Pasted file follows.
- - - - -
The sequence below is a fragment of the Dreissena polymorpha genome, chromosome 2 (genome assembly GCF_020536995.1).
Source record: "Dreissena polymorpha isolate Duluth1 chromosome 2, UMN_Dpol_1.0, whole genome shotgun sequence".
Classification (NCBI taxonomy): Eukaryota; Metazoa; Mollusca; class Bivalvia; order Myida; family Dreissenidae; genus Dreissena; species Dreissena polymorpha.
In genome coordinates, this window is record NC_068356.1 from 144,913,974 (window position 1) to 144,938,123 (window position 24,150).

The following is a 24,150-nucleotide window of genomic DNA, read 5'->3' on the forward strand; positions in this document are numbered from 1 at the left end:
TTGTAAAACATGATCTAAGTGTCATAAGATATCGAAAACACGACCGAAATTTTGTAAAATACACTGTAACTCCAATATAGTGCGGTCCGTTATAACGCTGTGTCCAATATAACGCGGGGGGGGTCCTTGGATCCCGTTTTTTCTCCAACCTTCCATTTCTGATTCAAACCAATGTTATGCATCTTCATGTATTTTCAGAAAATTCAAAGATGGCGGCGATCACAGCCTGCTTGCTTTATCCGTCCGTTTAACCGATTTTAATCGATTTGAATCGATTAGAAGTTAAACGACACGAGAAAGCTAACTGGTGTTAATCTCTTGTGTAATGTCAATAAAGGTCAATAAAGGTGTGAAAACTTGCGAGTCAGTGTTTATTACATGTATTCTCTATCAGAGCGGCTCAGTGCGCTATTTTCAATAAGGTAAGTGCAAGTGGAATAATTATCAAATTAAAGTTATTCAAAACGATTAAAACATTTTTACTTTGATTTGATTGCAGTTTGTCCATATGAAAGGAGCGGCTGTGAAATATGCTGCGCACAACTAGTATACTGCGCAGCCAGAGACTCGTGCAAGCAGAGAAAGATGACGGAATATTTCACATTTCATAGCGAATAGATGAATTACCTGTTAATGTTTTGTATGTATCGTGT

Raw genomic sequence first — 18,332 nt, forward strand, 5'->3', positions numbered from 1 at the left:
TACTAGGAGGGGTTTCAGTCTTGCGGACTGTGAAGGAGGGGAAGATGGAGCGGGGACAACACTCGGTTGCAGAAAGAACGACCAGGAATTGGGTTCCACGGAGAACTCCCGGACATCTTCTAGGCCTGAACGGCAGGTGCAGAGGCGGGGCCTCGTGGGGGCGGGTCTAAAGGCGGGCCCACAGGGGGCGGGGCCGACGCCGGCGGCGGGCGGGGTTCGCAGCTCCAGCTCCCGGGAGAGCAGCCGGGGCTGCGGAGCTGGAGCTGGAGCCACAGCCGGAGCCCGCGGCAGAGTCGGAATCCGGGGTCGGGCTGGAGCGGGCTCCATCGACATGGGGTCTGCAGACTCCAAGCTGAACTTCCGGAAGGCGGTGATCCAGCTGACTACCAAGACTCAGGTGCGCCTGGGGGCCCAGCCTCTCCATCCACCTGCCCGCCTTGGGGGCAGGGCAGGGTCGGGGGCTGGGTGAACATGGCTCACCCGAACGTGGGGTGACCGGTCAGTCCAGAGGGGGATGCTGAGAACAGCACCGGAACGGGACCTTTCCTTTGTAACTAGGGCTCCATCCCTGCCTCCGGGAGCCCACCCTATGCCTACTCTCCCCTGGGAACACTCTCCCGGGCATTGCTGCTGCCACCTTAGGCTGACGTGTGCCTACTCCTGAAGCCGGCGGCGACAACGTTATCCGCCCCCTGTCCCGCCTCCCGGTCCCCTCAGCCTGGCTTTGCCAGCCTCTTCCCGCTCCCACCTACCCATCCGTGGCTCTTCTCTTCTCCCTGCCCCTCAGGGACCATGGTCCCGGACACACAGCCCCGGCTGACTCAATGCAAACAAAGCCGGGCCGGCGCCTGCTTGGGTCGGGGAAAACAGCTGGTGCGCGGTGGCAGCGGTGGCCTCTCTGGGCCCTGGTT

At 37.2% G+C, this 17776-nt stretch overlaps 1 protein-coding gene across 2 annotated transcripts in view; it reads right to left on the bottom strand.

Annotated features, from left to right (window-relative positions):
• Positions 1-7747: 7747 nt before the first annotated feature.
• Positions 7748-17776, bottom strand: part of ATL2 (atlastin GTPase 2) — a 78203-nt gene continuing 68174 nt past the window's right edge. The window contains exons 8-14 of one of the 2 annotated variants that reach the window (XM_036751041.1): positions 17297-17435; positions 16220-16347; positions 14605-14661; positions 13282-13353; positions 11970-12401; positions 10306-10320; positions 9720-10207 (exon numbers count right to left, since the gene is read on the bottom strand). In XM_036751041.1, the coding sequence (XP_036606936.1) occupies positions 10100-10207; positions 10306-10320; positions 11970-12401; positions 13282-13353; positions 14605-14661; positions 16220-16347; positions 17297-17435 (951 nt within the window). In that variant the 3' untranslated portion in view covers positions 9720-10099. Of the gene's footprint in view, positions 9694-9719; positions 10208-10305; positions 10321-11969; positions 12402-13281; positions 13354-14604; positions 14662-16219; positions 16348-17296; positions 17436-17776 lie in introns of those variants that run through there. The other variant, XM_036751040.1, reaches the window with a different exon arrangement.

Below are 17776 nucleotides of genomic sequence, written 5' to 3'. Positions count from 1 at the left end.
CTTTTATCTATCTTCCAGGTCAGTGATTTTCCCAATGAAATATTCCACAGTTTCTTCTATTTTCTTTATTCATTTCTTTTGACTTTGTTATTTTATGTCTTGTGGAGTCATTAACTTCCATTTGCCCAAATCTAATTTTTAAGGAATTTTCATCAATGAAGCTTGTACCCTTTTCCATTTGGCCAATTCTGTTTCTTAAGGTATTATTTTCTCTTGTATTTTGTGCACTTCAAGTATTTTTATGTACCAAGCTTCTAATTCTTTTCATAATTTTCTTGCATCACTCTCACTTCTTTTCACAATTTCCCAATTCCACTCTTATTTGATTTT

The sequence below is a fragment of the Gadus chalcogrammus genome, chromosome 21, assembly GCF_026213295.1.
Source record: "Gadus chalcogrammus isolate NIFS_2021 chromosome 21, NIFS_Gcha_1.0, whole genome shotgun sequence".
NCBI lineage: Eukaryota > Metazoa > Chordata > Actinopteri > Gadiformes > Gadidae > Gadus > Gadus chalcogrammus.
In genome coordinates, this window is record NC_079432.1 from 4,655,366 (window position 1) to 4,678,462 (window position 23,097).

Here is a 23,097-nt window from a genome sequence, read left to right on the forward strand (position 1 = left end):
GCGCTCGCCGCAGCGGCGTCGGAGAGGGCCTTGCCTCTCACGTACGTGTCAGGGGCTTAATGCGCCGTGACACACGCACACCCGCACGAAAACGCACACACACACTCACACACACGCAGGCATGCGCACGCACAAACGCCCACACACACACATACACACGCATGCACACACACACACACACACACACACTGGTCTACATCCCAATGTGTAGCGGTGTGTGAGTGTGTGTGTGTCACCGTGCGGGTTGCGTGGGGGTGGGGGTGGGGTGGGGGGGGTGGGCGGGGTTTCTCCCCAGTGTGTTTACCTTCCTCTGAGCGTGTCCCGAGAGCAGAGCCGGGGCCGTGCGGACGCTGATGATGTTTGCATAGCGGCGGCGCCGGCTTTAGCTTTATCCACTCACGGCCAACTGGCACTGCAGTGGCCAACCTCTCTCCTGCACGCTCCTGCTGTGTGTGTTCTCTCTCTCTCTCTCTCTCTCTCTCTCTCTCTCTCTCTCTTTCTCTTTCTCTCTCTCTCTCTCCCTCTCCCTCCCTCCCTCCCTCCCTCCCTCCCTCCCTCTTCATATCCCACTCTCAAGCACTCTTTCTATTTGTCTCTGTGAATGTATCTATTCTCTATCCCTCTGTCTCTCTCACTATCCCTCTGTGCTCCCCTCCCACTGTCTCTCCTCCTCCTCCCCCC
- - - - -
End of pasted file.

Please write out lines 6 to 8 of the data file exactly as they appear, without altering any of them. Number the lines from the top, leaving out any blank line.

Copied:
TTGTAAAACATGATCTAAGTGTCATAAGATATCGAAAACACGACCGAAATTTTGTAAAATACACTGTAACTCCAATATAGTGCGGTCCGTTATAACGCTGTGTCCAATATAACGCGGGGGGGGTCCTTGGATCCCGTTTTTTCTCCAACCTTCCATTTCTGATTCAAACCAATGTTATGCATCTTCATGTATTTTCAGAAAATTCAAAGATGGCGGCGATCACAGCCTGCTTGCTTTATCCGTCCGTTTAACCGATTTTAATCGATTTGAATCGATTAGAAGTTAAACGACACGAGAAAGCTAACTGGTGTTAATCTCTTGTGTAATGTCAATAAAGGTCAATAAAGGTGTGAAAACTTGCGAGTCAGTGTTTATTACATGTATTCTCTATCAGAGCGGCTCAGTGCGCTATTTTCAATAAGGTAAGTGCAAGTGGAATAATTATCAAATTAAAGTTATTCAAAACGATTAAAACATTTTTACTTTGATTTGATTGCAGTTTGTCCATATGAAAGGAGCGGCTGTGAAATATGCTGCGCACAACTAGTATACTGCGCAGCCAGAGACTCGTGCAAGCAGAGAAAGATGACGGAATATTTCACATTTCATAGCGAATAGATGAATTACCTGTTAATGTTTTGTATGTATCGTGT

Raw genomic sequence first — 18,332 nt, forward strand, 5'->3', positions numbered from 1 at the left:
TACTAGGAGGGGTTTCAGTCTTGCGGACTGTGAAGGAGGGGAAGATGGAGCGGGGACAACACTCGGTTGCAGAAAGAACGACCAGGAATTGGGTTCCACGGAGAACTCCCGGACATCTTCTAGGCCTGAACGGCAGGTGCAGAGGCGGGGCCTCGTGGGGGCGGGTCTAAAGGCGGGCCCACAGGGGGCGGGGCCGACGCCGGCGGCGGGCGGGGTTCGCAGCTCCAGCTCCCGGGAGAGCAGCCGGGGCTGCGGAGCTGGAGCTGGAGCCACAGCCGGAGCCCGCGGCAGAGTCGGAATCCGGGGTCGGGCTGGAGCGGGCTCCATCGACATGGGGTCTGCAGACTCCAAGCTGAACTTCCGGAAGGCGGTGATCCAGCTGACTACCAAGACTCAGGTGCGCCTGGGGGCCCAGCCTCTCCATCCACCTGCCCGCCTTGGGGGCAGGGCAGGGTCGGGGGCTGGGTGAACATGGCTCACCCGAACGTGGGGTGACCGGTCAGTCCAGAGGGGGATGCTGAGAACAGCACCGGAACGGGACCTTTCCTTTGTAACTAGGGCTCCATCCCTGCCTCCGGGAGCCCACCCTATGCCTACTCTCCCCTGGGAACACTCTCCCGGGCATTGCTGCTGCCACCTTAGGCTGACGTGTGCCTACTCCTGAAGCCGGCGGCGACAACGTTATCCGCCCCCTGTCCCGCCTCCCGGTCCCCTCAGCCTGGCTTTGCCAGCCTCTTCCCGCTCCCACCTACCCATCCGTGGCTCTTCTCTTCTCCCTGCCCCTCAGGGACCATGGTCCCGGACACACAGCCCCGGCTGACTCAATGCAAACAAAGCCGGGCCGGCGCCTGCTTGGGTCGGGGAAAACAGCTGGTGCGCGGTGGCAGCGGTGGCCTCTCTGGGCCCTGGTT